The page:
Although you can only attack once a turn, you can do a few actions before attacking. For example, during your turn you can add a Pokemon to your bench, add one energy card to a pokemon, play a Trainer card (or in some cases, two or three), then finish it off by attacking your opponent.
Before a battle commences, the character you play against will determine the number of prizes for the match, ranging between two to six. These prizes are cards from your deck that you can pick up and use after you’ve downed an opponent’s Pokemon. This also helps to bring the fight to a close. Once a player has earned all their prizes, they’re the winner.
There are a couple of other win states that can happen ahead of earning all the prizes. You win a battle if your opponent doesn’t have a Pokemon on their bench to bring into battle. Alternatively, you can also win if your opponent has run out of cards to play.
Deck Building is key
After that, the key is to build a deck that best suits your play style and that will work best against your opponent. In the GBC game, the progression is fairly open-ended. When you start, you get a deck built around one of the three base pokemon (Fire, Grass, or Water). Obviously, based on your pick, you’ll first visit the club that corresponds best against it and proceed from there.
Technically the first deck you get is actually pretty balanced with a mix of normal, fire, water, and grass-type pokemon. Your pick determines which Stage 2 Pokemon Card you get (Pokemon that can evolve have Stage 1 and/or Stage 2). Having a pokemon character that can evolve is highly beneficial. They are highest-rated, deal the most damage, and have the most health points.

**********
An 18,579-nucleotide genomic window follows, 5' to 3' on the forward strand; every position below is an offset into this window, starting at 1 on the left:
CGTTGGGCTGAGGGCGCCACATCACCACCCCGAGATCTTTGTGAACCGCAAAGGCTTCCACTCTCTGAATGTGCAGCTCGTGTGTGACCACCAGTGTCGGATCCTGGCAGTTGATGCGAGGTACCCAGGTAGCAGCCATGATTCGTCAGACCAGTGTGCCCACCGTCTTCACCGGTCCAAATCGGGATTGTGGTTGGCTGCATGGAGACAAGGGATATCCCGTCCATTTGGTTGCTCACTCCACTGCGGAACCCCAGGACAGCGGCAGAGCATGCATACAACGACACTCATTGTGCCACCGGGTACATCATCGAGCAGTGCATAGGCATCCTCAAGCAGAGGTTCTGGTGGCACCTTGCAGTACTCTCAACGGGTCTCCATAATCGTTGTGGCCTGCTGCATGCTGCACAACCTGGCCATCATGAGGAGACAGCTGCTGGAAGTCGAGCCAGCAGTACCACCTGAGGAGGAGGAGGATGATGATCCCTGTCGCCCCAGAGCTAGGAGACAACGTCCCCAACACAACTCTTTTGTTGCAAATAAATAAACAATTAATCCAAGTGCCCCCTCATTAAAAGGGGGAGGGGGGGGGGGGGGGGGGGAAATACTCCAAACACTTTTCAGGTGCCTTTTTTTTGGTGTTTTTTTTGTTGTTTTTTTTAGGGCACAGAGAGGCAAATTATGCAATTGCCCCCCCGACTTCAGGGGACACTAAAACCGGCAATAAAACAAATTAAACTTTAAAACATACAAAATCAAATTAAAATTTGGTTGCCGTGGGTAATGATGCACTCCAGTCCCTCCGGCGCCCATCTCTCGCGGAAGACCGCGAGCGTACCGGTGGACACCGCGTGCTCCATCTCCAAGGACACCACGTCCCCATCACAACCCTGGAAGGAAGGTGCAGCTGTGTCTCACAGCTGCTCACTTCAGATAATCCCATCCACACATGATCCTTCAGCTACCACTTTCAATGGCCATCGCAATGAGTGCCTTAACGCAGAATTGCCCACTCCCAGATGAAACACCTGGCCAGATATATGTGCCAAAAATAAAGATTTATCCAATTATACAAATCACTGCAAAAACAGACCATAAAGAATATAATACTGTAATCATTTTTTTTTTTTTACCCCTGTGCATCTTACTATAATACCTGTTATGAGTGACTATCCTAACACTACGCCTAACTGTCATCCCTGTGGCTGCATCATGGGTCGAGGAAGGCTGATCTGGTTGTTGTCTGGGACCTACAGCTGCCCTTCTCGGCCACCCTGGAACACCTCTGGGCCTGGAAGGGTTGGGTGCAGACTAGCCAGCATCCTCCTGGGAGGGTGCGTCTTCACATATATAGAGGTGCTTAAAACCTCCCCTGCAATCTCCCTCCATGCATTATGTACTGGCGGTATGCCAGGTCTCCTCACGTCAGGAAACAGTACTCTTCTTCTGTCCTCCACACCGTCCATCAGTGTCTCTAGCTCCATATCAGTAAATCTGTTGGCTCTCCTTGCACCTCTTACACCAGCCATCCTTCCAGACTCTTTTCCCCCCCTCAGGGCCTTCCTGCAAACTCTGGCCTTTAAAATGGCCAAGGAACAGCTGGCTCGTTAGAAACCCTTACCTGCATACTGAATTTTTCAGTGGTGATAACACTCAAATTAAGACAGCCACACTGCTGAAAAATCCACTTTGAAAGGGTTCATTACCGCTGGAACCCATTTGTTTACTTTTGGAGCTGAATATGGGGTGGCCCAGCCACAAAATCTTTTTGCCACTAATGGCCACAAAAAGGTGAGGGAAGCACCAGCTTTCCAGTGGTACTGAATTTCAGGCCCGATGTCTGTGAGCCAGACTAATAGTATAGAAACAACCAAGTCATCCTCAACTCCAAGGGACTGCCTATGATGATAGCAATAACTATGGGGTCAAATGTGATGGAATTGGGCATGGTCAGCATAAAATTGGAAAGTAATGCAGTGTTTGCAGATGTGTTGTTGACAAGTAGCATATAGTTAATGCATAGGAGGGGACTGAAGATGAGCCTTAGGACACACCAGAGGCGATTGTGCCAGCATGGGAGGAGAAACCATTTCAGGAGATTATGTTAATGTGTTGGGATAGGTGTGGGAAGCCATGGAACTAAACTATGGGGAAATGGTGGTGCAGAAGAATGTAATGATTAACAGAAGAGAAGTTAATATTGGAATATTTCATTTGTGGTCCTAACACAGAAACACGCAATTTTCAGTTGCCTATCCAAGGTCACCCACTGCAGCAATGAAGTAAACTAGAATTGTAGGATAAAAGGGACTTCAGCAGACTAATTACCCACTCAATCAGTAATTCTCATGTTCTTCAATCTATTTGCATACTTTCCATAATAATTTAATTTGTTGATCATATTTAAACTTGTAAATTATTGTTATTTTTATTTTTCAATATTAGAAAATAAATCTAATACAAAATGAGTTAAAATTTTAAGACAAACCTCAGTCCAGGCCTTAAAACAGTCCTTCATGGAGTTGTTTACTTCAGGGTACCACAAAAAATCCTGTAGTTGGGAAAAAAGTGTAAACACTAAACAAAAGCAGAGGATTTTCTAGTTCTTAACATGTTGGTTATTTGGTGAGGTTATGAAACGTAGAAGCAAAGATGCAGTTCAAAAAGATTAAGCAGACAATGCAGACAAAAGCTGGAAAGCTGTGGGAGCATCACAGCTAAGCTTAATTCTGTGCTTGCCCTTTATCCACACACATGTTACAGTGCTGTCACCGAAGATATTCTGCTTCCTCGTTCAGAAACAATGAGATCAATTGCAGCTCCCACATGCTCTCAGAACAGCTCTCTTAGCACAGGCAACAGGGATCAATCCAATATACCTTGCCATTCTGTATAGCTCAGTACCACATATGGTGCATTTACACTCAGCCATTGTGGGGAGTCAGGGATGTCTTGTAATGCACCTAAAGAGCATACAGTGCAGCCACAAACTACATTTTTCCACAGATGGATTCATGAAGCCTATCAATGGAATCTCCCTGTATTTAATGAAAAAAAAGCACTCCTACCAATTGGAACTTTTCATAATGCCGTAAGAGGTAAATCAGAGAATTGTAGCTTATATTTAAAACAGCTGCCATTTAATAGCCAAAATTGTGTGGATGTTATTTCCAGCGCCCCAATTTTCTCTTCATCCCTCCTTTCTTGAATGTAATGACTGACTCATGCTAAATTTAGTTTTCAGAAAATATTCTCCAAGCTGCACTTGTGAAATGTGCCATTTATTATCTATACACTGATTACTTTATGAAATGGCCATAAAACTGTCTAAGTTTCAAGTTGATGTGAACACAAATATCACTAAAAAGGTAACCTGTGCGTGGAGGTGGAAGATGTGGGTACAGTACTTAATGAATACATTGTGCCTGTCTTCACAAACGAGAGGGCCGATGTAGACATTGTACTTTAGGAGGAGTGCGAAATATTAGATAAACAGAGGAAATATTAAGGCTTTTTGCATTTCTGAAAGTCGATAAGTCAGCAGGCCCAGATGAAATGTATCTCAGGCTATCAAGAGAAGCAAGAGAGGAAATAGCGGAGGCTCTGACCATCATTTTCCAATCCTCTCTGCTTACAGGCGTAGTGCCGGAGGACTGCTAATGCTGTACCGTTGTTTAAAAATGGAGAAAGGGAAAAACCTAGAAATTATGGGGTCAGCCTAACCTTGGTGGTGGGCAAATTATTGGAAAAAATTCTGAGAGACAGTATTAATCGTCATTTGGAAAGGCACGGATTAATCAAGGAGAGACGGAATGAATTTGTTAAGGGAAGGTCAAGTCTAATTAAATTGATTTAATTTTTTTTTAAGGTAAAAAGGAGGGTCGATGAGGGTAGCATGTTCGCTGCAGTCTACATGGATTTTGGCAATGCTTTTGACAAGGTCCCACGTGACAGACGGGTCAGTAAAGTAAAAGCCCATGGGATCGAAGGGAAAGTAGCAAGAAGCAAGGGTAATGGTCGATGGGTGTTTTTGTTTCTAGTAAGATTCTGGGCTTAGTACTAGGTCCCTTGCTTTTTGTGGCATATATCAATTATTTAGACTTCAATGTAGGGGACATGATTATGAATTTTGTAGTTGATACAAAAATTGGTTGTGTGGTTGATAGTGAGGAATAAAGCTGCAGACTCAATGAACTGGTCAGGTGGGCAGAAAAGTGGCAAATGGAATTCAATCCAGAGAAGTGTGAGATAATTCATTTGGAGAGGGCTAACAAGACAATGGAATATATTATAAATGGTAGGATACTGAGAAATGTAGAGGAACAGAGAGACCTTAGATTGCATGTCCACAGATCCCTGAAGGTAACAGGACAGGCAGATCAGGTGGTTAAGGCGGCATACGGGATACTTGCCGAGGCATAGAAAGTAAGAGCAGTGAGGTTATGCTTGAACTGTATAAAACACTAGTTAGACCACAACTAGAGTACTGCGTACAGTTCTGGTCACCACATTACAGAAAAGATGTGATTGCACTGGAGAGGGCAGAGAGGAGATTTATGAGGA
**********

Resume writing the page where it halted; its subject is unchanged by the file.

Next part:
Every duel you win earns you a booster pack. So far, every duel victory rewards me with two booster packs. I did find a special character in the game that rewards you with more but he seems to be the only one who grants you more than two. Grinding to earn booster packs seems to be the real focus of the game. As there are over 200 types of cards to get, you’ll need as many variants as possible to allow for the best chances of winning.
The game does a good job in building specific decks for you, as long as you have the required cards. Otherwise, you’ll need to create decks on your own. At this point in the game, I’m still unable to create multiple decks or to really take advantage of the auto deck building to build one of their recommended decks.
Where’s the love?
If you’ve never played Pokemon TCG and still have a Nintendo 3DS, I strongly urge you to pick it up. For the six-dollar price tag, it’s hard not to recommend. Even if there are certain aspects of the game that don’t work anymore (the 3DS version can’t get all the cards because the unit lacks some of the features of the original GBC), it’s been a lot of fun to play thus far. It also doesn’t have the same charm of collecting and training pokemon, it still highlights the fun aspects of battles.